Glaucoma is an eye condition that damages the nerve connecting the eye to the brain called optic nerve. Imagine an optic nerve like a data cable that emerges from the back of your eyes and carries visual signals to your brain. When this optic nerve is damaged by glaucoma, the flow of visual information is disrupted. Damage to the optic nerve causes vision loss and eventually permanent blindness. 

Glaucoma is known as a ‘silent disease’, as its symptoms do not show up until a person notices vision changes and irreversible damage to eyesight has already been done. Most people are unaware of the disease until they are at risk of permanent vision loss. Let us read to know all about glaucoma in detail.

Risk Factors That Can Cause Glaucoma

The factors that can contribute to glaucoma risk are:

  • Family history: Glaucoma such as open-angle glaucoma is an inherited condition. You are at a considerably higher risk of developing glaucoma than the general population if close members of your family have the disease.
  • Age: You are more likely to get glaucoma as you age (over age 60), but it can affect anyone at any age, including babies.
  • Race: It is found that Africans, Asian, African Americans and those from Hispanic heritage are more likely to get disease.
  • Intraocular Pressure or high internal eye pressure: If there is high fluid pressure inside the eyes, the risk of optic nerve damage increases.
  • Certain medical conditions: People dealing with diabetes, migraines, high blood pressure, and sickle cell anemia are found to be at a higher risk of developing glaucoma.

Besides all the above factors, long-term use of corticosteroid drops can also increase the risk glaucoma.

Symptoms of the Onset of Glaucoma

People with glaucoma usually do not experience symptoms until they start to lose their vision. Get medical care right away, if you have any of these symptoms:

  • Observing haloes or 'rainbows' around lights
  • Small blind spots on the side
  • Sensitivity to light
  • Blurred or narrowed field of vision
  • Redness in the eye
  • Headache or vomiting
  • Eye pain and discomfort

Tests to Diagnose and Monitor Glaucoma 

A comprehensive eye examination including five common tests are done to detect glaucoma. These tests include:
  • Tonometry: It is done to analyze the inner eye pressure, also know as intraocular pressure.
  • Ophthalmoscopy (dilated eye exam): This test helps to detect the shape and color of the optic nerve for glaucoma damage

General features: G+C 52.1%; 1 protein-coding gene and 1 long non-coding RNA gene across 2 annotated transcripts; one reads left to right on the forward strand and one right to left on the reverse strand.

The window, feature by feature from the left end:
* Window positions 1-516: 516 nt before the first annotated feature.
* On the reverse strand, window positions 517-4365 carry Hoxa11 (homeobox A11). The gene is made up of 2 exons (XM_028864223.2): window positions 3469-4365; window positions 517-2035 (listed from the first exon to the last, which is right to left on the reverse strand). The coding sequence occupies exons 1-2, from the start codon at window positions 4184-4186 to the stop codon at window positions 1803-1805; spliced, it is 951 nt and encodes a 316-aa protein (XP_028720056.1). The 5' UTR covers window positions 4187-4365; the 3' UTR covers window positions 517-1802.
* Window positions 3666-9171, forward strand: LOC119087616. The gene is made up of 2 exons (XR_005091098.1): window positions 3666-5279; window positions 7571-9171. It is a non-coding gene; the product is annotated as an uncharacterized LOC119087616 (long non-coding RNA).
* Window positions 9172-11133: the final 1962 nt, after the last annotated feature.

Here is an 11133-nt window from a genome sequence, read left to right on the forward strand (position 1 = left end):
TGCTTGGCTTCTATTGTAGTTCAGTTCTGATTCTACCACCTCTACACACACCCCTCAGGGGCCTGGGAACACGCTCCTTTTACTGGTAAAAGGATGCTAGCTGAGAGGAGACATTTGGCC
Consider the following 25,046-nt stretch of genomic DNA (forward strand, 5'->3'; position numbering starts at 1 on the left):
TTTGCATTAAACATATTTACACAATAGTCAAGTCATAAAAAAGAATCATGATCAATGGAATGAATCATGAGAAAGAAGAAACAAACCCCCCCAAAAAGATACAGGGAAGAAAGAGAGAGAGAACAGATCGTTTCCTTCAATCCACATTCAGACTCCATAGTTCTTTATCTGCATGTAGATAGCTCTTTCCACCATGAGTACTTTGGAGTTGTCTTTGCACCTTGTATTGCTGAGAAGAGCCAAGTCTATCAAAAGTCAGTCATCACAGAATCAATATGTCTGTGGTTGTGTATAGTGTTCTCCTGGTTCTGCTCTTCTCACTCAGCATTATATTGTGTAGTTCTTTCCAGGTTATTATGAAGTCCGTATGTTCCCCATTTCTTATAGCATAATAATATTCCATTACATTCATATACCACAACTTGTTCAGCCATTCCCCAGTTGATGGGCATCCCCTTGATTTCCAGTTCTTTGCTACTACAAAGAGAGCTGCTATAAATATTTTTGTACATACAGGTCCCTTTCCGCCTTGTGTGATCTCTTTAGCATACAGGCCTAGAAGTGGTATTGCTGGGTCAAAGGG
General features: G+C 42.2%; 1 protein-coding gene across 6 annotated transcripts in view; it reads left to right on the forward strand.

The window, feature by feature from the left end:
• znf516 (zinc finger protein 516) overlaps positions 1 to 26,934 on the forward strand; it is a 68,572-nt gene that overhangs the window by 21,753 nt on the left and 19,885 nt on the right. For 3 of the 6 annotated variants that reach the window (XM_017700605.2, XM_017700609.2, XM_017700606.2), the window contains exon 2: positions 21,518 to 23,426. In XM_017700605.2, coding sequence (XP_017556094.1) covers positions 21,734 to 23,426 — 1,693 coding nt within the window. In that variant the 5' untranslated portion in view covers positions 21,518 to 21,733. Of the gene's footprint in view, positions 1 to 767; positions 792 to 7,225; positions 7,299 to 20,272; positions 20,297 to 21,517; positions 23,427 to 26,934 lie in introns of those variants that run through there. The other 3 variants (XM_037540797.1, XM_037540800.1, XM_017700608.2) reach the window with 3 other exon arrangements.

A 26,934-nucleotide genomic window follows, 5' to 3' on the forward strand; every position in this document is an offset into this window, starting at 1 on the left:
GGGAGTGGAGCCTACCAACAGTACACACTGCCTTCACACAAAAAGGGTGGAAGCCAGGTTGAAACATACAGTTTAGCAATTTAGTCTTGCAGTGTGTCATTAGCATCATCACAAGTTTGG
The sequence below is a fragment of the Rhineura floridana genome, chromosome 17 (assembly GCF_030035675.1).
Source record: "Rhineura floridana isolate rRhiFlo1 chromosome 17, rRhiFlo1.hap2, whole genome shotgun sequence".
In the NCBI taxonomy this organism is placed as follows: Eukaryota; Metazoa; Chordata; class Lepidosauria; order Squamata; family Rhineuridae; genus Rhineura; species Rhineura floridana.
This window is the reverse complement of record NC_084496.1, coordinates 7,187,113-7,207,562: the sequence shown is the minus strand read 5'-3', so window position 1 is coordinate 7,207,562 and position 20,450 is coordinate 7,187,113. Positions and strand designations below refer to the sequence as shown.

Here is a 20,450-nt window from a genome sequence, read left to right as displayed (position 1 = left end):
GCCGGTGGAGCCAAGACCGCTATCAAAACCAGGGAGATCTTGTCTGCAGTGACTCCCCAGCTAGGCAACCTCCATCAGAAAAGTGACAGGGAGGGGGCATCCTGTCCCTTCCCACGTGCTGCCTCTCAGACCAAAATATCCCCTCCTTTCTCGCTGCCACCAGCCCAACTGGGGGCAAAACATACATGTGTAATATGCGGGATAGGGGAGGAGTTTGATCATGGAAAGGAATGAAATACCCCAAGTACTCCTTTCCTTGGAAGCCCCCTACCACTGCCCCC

• Perimetry (visual field test): It helps to check for missing areas of vision. Patients are shown a sequence of light spots and asked to press a button as they see the spot to indicate complete vision field. 
  • Gonioscopy: helps determine whether the angle where the iris meets the cornea is open and wide or narrow and closed
  • Pachymetry: It is a painless test, done through a probe called a pachymeter, to measure the thickness of your cornea — the white part of the eye.

Treatment for Glaucoma

Glaucoma cannot be cured but it can be managed through medical early intervention, which comprises of:

  • Medications (Eye Drops): To help reduce the pressure inside the eye by producing less fluid or by helping fluid drain from the eye. 
  • Surgery:  To create a new aperture for fluid to exit the eye. This can be accomplished by constructing a drainage pathway or by inserting a shunt to aid in fluid drainage.
  • Laser surgery: Glaucoma is treated by various laser-assisted surgical procedures.
  • Lifestyle changes: Lower your sugar intake as a high-sugar diet elevates glaucoma risk. Also, regular exercise reduces risk by keeping insulin levels and blood pressure regulated. Eat healthy and don’t smoke.

Glaucoma is the second leading cause of permanent blindness, worldwide. It is caused by the damage to the optic nerve. Currently, there is no cure for glaucoma, but vision loss can be slowed or stopped if the disease is diagnosed and treated early. An eye doctor will be able to identify glaucoma symptoms before you can, and prompt treatment is essential to halting the disease's development and visual loss. Treatment involves medications and/or surgery directed at lowering eye pressure.

If you have any questions about your eye problem or notice any new symptoms of glaucoma or other eye disorders, you can check with our Ophthalmologists at Ask a doctor, 24x7.

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Disclaimer: Information provided on this page is not intended to substitute for proper medical advice provided by your healthcare professional. This is only for informational purposes.

About the Author

Dr. Shweta Khanna

Shweta Khanna is a dental surgeon who has experience in dentistry for more than 13 years. She has been writing innovative medical and healthcare content for the past eight years. She has authored various medical blogs/articles related to dentistry, orthopedics, dermatology, women's health, consumer health articles, and research articles (basic and clinical).

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